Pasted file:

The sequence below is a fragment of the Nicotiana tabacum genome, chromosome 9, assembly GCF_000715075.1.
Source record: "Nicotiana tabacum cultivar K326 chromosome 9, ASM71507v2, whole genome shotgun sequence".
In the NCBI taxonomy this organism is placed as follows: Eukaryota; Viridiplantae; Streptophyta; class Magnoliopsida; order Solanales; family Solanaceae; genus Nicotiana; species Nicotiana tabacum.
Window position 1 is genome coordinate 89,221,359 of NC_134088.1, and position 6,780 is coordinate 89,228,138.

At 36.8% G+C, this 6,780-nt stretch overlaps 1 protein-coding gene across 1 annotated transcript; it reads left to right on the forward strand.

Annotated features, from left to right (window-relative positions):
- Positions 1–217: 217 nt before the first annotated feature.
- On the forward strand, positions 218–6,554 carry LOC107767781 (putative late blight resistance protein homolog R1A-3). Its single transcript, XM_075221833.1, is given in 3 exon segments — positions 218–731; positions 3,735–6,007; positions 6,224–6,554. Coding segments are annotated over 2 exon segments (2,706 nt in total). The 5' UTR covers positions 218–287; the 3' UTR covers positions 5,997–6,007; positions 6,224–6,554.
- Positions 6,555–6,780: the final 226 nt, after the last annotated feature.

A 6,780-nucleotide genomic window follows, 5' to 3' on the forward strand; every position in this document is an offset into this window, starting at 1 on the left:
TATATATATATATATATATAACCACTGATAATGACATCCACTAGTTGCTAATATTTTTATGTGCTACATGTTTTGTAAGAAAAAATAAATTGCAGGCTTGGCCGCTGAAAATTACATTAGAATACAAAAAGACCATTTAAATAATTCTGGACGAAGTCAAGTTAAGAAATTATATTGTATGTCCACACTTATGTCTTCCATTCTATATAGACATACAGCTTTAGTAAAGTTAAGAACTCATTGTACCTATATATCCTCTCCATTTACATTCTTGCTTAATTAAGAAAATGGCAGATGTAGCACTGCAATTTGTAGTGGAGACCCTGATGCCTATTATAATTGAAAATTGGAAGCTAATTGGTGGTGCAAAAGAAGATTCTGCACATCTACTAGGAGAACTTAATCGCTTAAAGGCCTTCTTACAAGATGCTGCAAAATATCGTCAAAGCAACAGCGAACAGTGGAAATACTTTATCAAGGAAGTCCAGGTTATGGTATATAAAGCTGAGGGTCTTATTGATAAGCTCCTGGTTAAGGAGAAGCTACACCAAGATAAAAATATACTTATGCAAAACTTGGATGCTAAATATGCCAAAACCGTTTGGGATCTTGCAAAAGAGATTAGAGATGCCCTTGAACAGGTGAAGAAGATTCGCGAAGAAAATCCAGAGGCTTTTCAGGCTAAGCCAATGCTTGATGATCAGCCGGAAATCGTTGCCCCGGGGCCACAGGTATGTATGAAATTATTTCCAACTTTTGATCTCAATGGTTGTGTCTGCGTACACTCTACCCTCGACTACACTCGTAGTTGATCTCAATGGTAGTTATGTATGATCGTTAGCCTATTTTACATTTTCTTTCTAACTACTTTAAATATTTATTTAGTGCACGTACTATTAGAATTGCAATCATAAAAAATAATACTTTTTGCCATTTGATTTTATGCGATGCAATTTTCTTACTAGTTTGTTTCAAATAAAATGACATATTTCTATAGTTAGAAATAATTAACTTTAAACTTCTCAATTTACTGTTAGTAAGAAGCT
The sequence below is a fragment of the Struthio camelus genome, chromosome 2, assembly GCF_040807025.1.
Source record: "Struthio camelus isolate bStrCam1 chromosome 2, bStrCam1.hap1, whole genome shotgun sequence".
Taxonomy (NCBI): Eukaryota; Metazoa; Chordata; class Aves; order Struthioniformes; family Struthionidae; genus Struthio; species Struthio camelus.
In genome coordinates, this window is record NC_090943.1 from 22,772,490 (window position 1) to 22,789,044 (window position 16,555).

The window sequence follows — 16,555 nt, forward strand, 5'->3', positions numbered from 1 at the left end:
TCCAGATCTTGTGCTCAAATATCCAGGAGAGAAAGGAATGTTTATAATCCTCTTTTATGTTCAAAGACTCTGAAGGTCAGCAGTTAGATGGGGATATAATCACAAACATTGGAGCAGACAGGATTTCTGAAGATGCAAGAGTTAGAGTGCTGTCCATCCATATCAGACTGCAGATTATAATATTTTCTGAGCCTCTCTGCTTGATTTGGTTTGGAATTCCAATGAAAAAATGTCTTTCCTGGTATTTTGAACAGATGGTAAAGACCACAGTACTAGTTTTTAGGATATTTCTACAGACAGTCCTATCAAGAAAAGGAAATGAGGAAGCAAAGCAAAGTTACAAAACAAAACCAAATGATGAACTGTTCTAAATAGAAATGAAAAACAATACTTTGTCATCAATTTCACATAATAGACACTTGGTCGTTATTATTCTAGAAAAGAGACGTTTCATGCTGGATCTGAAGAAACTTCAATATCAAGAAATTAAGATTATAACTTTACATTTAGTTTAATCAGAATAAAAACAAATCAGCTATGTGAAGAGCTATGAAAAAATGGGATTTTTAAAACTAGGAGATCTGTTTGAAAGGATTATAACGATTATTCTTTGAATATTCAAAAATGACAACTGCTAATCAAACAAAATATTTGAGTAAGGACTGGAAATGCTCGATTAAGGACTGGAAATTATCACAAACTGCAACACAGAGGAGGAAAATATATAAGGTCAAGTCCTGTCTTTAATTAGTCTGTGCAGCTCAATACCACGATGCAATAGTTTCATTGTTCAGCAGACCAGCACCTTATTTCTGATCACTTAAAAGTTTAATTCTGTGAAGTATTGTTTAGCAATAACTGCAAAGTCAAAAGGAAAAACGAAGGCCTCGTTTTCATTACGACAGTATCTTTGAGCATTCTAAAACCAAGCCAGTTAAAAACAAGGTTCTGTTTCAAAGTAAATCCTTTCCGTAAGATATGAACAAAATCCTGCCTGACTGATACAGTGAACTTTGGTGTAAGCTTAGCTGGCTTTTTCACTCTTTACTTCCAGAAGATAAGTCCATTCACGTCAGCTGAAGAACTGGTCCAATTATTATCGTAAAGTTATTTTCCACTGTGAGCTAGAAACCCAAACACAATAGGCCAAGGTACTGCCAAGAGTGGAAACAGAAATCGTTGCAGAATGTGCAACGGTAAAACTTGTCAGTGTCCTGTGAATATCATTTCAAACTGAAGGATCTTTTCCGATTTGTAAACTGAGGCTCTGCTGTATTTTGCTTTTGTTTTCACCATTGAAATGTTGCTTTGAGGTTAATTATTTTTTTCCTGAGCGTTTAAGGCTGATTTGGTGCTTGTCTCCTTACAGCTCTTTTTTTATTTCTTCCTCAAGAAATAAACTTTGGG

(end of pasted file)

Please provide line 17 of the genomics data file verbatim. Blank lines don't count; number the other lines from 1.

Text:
TCCAGATCTTGTGCTCAAATATCCAGGAGAGAAAGGAATGTTTATAATCCTCTTTTATGTTCAAAGACTCTGAAGGTCAGCAGTTAGATGGGGATATAATCACAAACATTGGAGCAGACAGGATTTCTGAAGATGCAAGAGTTAGAGTGCTGTCCATCCATATCAGACTGCAGATTATAATATTTTCTGAGCCTCTCTGCTTGATTTGGTTTGGAATTCCAATGAAAAAATGTCTTTCCTGGTATTTTGAACAGATGGTAAAGACCACAGTACTAGTTTTTAGGATATTTCTACAGACAGTCCTATCAAGAAAAGGAAATGAGGAAGCAAAGCAAAGTTACAAAACAAAACCAAATGATGAACTGTTCTAAATAGAAATGAAAAACAATACTTTGTCATCAATTTCACATAATAGACACTTGGTCGTTATTATTCTAGAAAAGAGACGTTTCATGCTGGATCTGAAGAAACTTCAATATCAAGAAATTAAGATTATAACTTTACATTTAGTTTAATCAGAATAAAAACAAATCAGCTATGTGAAGAGCTATGAAAAAATGGGATTTTTAAAACTAGGAGATCTGTTTGAAAGGATTATAACGATTATTCTTTGAATATTCAAAAATGACAACTGCTAATCAAACAAAATATTTGAGTAAGGACTGGAAATGCTCGATTAAGGACTGGAAATTATCACAAACTGCAACACAGAGGAGGAAAATATATAAGGTCAAGTCCTGTCTTTAATTAGTCTGTGCAGCTCAATACCACGATGCAATAGTTTCATTGTTCAGCAGACCAGCACCTTATTTCTGATCACTTAAAAGTTTAATTCTGTGAAGTATTGTTTAGCAATAACTGCAAAGTCAAAAGGAAAAACGAAGGCCTCGTTTTCATTACGACAGTATCTTTGAGCATTCTAAAACCAAGCCAGTTAAAAACAAGGTTCTGTTTCAAAGTAAATCCTTTCCGTAAGATATGAACAAAATCCTGCCTGACTGATACAGTGAACTTTGGTGTAAGCTTAGCTGGCTTTTTCACTCTTTACTTCCAGAAGATAAGTCCATTCACGTCAGCTGAAGAACTGGTCCAATTATTATCGTAAAGTTATTTTCCACTGTGAGCTAGAAACCCAAACACAATAGGCCAAGGTACTGCCAAGAGTGGAAACAGAAATCGTTGCAGAATGTGCAACGGTAAAACTTGTCAGTGTCCTGTGAATATCATTTCAAACTGAAGGATCTTTTCCGATTTGTAAACTGAGGCTCTGCTGTATTTTGCTTTTGTTTTCACCATTGAAATGTTGCTTTGAGGTTAATTATTTTTTTCCTGAGCGTTTAAGGCTGATTTGGTGCTTGTCTCCTTACAGCTCTTTTTTTATTTCTTCCTCAAGAAATAAACTTTGGG